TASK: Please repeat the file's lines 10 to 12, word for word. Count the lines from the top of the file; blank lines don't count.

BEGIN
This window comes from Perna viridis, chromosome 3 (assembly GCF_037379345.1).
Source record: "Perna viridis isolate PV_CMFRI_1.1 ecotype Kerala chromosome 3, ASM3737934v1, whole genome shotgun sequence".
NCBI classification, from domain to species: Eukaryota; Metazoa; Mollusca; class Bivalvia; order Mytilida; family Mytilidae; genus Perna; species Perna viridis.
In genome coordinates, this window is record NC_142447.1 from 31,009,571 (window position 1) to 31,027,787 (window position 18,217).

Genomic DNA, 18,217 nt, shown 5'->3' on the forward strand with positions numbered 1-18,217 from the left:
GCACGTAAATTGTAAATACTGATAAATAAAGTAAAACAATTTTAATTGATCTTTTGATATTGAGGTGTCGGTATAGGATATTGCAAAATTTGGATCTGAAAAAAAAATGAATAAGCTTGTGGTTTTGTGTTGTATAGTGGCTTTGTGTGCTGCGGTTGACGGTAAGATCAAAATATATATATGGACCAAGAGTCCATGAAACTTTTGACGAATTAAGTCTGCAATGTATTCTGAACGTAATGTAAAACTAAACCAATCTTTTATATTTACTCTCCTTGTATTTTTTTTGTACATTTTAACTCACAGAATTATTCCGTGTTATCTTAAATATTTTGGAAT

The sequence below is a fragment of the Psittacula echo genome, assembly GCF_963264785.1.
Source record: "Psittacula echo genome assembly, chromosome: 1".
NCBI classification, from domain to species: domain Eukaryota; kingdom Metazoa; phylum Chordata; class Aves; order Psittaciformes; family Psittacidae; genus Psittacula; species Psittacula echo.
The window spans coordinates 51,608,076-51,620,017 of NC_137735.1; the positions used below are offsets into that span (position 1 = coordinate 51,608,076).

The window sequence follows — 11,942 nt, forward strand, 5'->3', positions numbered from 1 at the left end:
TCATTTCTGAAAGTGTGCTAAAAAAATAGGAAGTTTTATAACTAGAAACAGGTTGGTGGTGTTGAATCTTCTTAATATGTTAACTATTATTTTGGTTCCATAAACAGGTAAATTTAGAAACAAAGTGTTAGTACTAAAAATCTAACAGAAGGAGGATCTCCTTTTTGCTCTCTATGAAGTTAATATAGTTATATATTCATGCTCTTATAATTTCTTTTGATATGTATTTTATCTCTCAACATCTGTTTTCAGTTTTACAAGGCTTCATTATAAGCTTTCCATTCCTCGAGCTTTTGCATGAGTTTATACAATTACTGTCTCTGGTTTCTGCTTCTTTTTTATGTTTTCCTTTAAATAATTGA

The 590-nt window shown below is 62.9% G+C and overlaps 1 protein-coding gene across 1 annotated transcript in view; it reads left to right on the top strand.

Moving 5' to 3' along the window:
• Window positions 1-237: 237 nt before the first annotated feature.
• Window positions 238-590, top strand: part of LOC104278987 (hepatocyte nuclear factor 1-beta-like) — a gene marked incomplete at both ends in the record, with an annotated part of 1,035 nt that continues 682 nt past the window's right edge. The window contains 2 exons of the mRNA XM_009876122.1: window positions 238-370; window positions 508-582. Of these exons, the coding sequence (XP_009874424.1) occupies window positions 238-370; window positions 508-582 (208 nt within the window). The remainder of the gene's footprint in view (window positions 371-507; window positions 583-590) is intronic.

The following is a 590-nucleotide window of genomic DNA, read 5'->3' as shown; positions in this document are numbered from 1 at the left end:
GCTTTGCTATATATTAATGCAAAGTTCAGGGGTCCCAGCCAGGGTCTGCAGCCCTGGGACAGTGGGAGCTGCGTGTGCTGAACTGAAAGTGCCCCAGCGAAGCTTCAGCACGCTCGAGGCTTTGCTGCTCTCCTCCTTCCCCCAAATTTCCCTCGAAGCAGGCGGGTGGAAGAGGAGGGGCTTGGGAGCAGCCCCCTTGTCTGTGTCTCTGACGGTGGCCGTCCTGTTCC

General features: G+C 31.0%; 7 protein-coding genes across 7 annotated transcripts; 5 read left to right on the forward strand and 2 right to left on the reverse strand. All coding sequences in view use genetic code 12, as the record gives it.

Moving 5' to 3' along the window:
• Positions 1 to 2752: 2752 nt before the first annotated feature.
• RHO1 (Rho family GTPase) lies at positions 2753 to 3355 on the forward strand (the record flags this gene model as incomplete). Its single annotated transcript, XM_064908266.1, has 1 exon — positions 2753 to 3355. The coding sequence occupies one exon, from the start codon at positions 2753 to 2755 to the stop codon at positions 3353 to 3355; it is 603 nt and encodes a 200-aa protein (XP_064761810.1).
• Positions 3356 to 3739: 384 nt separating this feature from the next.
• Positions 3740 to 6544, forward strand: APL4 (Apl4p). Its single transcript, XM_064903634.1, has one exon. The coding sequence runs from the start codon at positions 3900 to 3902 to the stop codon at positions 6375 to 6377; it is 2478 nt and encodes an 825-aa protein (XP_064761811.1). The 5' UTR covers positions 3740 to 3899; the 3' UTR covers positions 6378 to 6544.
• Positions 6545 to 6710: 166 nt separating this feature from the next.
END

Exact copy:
The window spans coordinates 51,608,076-51,620,017 of NC_137735.1; the positions used below are offsets into that span (position 1 = coordinate 51,608,076).

The window sequence follows — 11,942 nt, forward strand, 5'->3', positions numbered from 1 at the left end:
TCATTTCTGAAAGTGTGCTAAAAAAATAGGAAGTTTTATAACTAGAAACAGGTTGGTGGTGTTGAATCTTCTTAATATGTTAACTATTATTTTGGTTCCATAAACAGGTAAATTTAGAAACAAAGTGTTAGTACTAAAAATCTAACAGAAGGAGGATCTCCTTTTTGCTCTCTATGAAGTTAATATAGTTATATATTCATGCTCTTATAATTTCTTTTGATATGTATTTTATCTCTCAACATCTGTTTTCAGTTTTACAAGGCTTCATTATAAGCTTTCCATTCCTCGAGCTTTTGCATGAGTTTATACAATTACTGTCTCTGGTTTCTGCTTCTTTTTTATGTTTTCCTTTAAATAATTGA